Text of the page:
As Dr. Brownstein has helped his patients with the iodine protocol, he found a set of nutrients that helped their body restore iodine levels properly. Although these extra nutrients can make starting iodine a little more confusing, they can be very important in several ways. The commonly recommended amounts of each of these can be found at whyiodine.com/iodine-protocol
First and potentially most controversial to some is Unrefined salt. Without enough sodium, we cannot transfer most of our nutrients into our cells, which causes a lot of what we’re doing to go to waste. Unrefined salt also contains an important building block to our stomach acid creation, and without proper stomach acid, we might as well be driving around with a leaky fuel tank in our vehicle. One of the most important aspects towards the iodine protocol is the chloride in salt’s ability to bind with bromine we will most definitely be knocking loose. Some people benefit by increasing their unrefined salt intake for several weeks before starting iodine. Unrefined salt is not the same thing as refined table salt, and there are plenty of resources to help us understand the confusion and health benefits associated with salt intake. Read and learn more at whyiodine.com/salt.
One of the most important, as well as the most confusing, is Selenium. Just about any information that shows issues while supplementing iodine does not include selenium. All three types of thyroid hormone activating/deactivating enzymes contain selenium, and thyroid hormones are made of iodine, so without selenium, iodine cannot function properly. During thyroid hormone creation, hydrogen peroxide is created, and selenium is required to reduce this back into water. Selenium is also part of our glutathione generation and balancing, which is our master antioxidant. So long story short, selenium is a very important nutrient. Read more about selenium, various forms its available in, safety precautions and how I supplement it at whyiodine.com/selenium.
About as important as selenium is Magnesium. One of the most important processes our body performs, is converting protein into the various substances our body uses to thrive. One of the first steps in this process uses magnesium to energize the protein we digest so it can begin it’s journey through our methylation system. Magnesium influences or is a major part of anywhere from 300 to 700 enzymes our body depends on. It has connections to Depression, Type 2 diabetes, Lower blood pressure, Anti-inflammatory benefits, Migraine prevention, Reduced insulin resistance, Improved sleep quality, Osteoporosis, Restless leg syndrome and so much more. Read more at whyiodine.com/magnesium.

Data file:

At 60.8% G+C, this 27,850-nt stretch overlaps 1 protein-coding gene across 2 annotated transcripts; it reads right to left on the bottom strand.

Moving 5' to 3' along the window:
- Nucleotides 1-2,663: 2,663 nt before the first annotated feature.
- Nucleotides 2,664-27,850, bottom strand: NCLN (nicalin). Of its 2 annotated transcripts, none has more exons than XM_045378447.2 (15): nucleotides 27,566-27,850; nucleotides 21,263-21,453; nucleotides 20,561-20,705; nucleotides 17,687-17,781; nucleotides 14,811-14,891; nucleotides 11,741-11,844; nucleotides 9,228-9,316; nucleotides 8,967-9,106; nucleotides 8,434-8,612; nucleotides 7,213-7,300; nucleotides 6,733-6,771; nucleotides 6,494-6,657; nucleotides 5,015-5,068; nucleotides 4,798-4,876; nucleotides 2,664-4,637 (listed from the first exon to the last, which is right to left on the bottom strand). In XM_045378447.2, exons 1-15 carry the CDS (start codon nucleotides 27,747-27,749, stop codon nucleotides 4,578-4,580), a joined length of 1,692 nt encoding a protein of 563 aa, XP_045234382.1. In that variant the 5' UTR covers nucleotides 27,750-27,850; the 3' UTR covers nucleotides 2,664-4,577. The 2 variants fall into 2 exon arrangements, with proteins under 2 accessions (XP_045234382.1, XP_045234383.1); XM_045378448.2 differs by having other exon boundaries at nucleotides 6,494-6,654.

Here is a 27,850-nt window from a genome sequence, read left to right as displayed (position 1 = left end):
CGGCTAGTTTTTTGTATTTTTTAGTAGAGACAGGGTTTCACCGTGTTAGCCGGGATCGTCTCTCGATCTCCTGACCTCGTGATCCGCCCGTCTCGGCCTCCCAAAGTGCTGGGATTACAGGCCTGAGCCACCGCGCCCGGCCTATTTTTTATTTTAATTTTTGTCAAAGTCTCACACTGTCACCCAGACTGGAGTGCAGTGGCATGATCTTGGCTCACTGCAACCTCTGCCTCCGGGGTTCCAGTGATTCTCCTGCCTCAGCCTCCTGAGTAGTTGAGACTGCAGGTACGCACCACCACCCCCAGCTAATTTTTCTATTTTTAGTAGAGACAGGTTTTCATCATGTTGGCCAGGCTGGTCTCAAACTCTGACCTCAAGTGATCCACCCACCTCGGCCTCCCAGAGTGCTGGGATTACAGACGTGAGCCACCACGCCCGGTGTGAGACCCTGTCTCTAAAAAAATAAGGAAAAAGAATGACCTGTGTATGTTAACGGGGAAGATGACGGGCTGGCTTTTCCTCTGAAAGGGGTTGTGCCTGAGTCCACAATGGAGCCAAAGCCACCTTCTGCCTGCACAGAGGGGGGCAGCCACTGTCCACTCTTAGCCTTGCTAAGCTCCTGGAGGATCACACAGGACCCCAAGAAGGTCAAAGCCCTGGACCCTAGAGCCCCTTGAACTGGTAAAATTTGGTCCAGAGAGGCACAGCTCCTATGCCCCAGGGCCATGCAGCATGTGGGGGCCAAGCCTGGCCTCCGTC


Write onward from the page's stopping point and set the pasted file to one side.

Possibly the easiest nutrient to add, due to its popularity, is Vitamin c. This is handy because it can help us clean up a lot of what iodine can allow our body to start doing again. I like to aim for vitamin c from whole food sources and then I try getting a powdered ascorbic acid form to see if my body seems to need more. The only precaution we want to take is not mixing it with iodine. If we mix iodine with vitamin c or juices etc that contain vitamin c, part of the iodine is reduced, which wastes its function. This issue may not exist once we consume the substances, so as long as we don’t mix them before consuming them, we should only need a few seconds/minutes between consuming each. Read more at whyiodine.com/vitamin-c.
Dr. Brownstein sometimes recommends a Vitamin B2/B3 combo to help iodine get into the cells. Sometimes people do not require these nutrients, but Imo most of us can benefit from a well balanced B-complex. I take this B-complex from Seeking Health about once a week.